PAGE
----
Leaving one world for another

I tried to write at home today, but I was so distracted by the beautiful weather outside my window and the guilt that instead of sitting with my computer in my lap on the couch, I ought to be either out in the weather, or working out. So now it's 10:45 pm, after close at work, and I am stealing a bit of illegal internet usage from Qdoba. I figure now that my official notice is in, there's really no consequences. The work is done, employees gone, it's just me here, listening to the Muzak, enjoying a silent, clean restaurant. 

I haven't felt much like writing lately. I've sent my acceptance letter in to my new job, awkwardly not telling anyone except my boss here. I've got a little more than two weeks left at the restaurant, and I'm both excited and a little sad about leaving. Ironically, things are going better in the last two months than they ever have here. Kate, my boss, was in the store the other night and after walking around, checking out the cleanliness, operations and the like, said sadly "Laura, everything's finally like it should be and now you're leaving." It was actually a compliment, running a Qdoba is not easy, and right now I've got a great mix of people on my staff that basically make everything happen. I am actually at the point where I don't usually have to run around all day long to get things done, because they get done for me. I enjoy working for Kate immensely, she's the kind of person I would like to emulate – intelligent, knowledgeable, amazing people skills and comfortable in her own skin.

Although things are going well here (which is basically what I have worked toward for the last year) I have few regrets about my decision. Perhaps if this period of relative peace and tranquility had come about three or four months ago, I would have never started looking for a new job. But I still believe it's a good move in the long run. I still can't see myself as a restaurant manager in the future, unless I was working for myself and had decided to make the huge investment and sacrifice of opening something myself, in which case I would also reap more of the benefits of my hard work. 

I also have thought during this process about Kate, who has a 12-year-old daughter who is clearly equally smart and full of personality as Kate, and I am amazed at the hours she puts in as a single mother. Sure, she has support and baby-sitters and deals with it quite well, but I cannot even imagine being married with a child and working the kind of hours I do. And she works more than I. I also know that despite things going well, any day best employees could leave with little or no notice and things would totally go crazy again. There is constant turnover, constant change and rarely a dull day in restaurants.

So I've come to the conclusion that even if I was working in the perfect restaurant for years, I would still, in the long run, rather do something else. I used to say I could never work in an office. Sitting in front of a computer all day, talking on the phone, it used to scare me, but I'm kind of looking forward to a bit of peace and calm at work. The way my new job is structured, I will be very motivated to perform well in order to impress my customers and therefore gain more referrals and sales, but at the same time, I will work out of an office, with three other women about my age, one of whom also left the restaurant world for this job and says she loves it. It's going to be a big change on my lifestyle–sleeping habits, relationships, body–but I'm ready for it, I think.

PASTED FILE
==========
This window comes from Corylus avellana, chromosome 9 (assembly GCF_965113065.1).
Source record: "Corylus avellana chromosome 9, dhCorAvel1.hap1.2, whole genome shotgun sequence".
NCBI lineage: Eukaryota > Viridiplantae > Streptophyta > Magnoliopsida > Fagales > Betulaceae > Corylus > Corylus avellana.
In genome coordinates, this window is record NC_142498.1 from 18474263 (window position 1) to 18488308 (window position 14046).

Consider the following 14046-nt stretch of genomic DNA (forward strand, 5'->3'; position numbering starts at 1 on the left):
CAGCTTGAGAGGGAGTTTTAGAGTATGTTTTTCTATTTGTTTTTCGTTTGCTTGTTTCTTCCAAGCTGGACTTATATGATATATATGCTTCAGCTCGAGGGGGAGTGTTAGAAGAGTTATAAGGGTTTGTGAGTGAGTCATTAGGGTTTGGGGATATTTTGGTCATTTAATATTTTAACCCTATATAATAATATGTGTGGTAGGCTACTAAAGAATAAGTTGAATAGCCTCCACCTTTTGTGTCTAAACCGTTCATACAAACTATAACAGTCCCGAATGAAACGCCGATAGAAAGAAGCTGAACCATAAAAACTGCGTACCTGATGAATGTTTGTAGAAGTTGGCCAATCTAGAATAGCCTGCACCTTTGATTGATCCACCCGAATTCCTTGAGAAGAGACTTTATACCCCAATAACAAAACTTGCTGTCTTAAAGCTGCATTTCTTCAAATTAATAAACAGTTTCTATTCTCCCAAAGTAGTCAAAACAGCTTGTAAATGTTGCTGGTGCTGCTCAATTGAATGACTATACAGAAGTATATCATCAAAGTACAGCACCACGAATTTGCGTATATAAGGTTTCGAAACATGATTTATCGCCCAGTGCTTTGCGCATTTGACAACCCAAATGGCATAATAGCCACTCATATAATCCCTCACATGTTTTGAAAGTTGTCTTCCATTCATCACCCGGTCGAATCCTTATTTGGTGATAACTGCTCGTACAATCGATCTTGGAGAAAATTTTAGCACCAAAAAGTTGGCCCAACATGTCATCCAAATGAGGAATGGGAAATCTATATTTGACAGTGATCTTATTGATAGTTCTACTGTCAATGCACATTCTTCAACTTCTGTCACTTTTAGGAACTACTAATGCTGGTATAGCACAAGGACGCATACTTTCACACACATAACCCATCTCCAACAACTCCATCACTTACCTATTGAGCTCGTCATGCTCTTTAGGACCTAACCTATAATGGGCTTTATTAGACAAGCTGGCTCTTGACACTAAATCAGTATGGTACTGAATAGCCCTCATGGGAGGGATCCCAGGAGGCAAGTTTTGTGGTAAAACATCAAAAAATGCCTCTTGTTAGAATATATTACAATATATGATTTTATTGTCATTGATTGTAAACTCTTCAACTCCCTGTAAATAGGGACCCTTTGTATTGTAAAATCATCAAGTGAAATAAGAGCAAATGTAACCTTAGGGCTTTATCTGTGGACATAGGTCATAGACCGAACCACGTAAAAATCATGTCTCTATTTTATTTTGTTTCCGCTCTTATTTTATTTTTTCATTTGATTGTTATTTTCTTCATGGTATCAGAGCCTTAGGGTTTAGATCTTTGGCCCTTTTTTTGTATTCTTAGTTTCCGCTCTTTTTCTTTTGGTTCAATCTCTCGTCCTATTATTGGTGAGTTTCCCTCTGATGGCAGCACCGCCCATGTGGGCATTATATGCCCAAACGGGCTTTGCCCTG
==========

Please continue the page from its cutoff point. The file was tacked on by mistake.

Today my assistant, who doesn't know I'm leaving because Kate doesn't want there to be weeks of speculation and freaking out about who will replace me, asked me if we could get some help one weekend in June because she needs off and so does one of our shift managers. I had to quasi-lie and say, oh, I'm sure we can work something out.. but it was awkward, I want to tell her, but I know the news will spread and everyone will be talking about it in a matter of hours. Restaurants work like small-town high schools in that way, everyone knows everything as soon as its leaked, so I've got to be smart in order to actually tell the people its important I tell before they hear it from someone else.

I just counted that I have nine shifts left as a salaried manager. I can't believe it. Nine more days to plan, nine more shifts to direct, nine more days to worry about controlling all the stuff that goes on in these four walls. I will actually be staying on very part time as a shift supervisor, something Joe (who I wrote about before) is doing. I think it'll be fun to come in once or twice a week for five or six hours, run a shift, work hard and then go home, not having to worry about all the other stress. The little bit of extra cash will be nice, but really, I can't imagine myself quitting this business cold turkey.


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